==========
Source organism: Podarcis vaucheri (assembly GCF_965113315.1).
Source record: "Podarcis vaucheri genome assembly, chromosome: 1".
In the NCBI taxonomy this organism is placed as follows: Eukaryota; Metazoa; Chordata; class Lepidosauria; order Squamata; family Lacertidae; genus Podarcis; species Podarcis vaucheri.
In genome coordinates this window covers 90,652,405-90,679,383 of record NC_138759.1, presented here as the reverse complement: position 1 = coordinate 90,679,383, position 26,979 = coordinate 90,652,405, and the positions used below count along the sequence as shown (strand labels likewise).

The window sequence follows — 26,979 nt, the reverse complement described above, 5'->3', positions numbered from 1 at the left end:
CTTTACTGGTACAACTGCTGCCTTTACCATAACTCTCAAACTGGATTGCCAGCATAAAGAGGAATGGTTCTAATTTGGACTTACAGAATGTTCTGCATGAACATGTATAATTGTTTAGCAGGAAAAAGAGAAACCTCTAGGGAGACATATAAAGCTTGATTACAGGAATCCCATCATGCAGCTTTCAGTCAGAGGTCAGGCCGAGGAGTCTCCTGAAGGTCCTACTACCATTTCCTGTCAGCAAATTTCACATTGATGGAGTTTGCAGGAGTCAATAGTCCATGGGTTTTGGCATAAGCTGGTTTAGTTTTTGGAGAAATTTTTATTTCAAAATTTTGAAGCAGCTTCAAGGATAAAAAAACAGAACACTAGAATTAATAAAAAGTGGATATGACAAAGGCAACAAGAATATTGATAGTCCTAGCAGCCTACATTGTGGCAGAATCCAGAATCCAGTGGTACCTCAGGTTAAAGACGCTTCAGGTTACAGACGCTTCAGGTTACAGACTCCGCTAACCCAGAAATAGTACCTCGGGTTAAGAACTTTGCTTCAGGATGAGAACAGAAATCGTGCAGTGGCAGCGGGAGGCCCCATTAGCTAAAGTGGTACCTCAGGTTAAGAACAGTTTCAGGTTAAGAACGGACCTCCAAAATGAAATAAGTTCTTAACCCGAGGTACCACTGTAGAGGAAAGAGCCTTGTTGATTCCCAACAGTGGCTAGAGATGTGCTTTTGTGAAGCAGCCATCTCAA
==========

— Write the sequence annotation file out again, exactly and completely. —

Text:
Source organism: Podarcis vaucheri (assembly GCF_965113315.1).
Source record: "Podarcis vaucheri genome assembly, chromosome: 1".
In the NCBI taxonomy this organism is placed as follows: Eukaryota; Metazoa; Chordata; class Lepidosauria; order Squamata; family Lacertidae; genus Podarcis; species Podarcis vaucheri.
In genome coordinates this window covers 90,652,405-90,679,383 of record NC_138759.1, presented here as the reverse complement: position 1 = coordinate 90,679,383, position 26,979 = coordinate 90,652,405, and the positions used below count along the sequence as shown (strand labels likewise).

The window sequence follows — 26,979 nt, the reverse complement described above, 5'->3', positions numbered from 1 at the left end:
CTTTACTGGTACAACTGCTGCCTTTACCATAACTCTCAAACTGGATTGCCAGCATAAAGAGGAATGGTTCTAATTTGGACTTACAGAATGTTCTGCATGAACATGTATAATTGTTTAGCAGGAAAAAGAGAAACCTCTAGGGAGACATATAAAGCTTGATTACAGGAATCCCATCATGCAGCTTTCAGTCAGAGGTCAGGCCGAGGAGTCTCCTGAAGGTCCTACTACCATTTCCTGTCAGCAAATTTCACATTGATGGAGTTTGCAGGAGTCAATAGTCCATGGGTTTTGGCATAAGCTGGTTTAGTTTTTGGAGAAATTTTTATTTCAAAATTTTGAAGCAGCTTCAAGGATAAAAAAACAGAACACTAGAATTAATAAAAAGTGGATATGACAAAGGCAACAAGAATATTGATAGTCCTAGCAGCCTACATTGTGGCAGAATCCAGAATCCAGTGGTACCTCAGGTTAAAGACGCTTCAGGTTACAGACGCTTCAGGTTACAGACTCCGCTAACCCAGAAATAGTACCTCGGGTTAAGAACTTTGCTTCAGGATGAGAACAGAAATCGTGCAGTGGCAGCGGGAGGCCCCATTAGCTAAAGTGGTACCTCAGGTTAAGAACAGTTTCAGGTTAAGAACGGACCTCCAAAATGAAATAAGTTCTTAACCCGAGGTACCACTGTAGAGGAAAGAGCCTTGTTGATTCCCAACAGTGGCTAGAGATGTGCTTTTGTGAAGCAGCCATCTCAA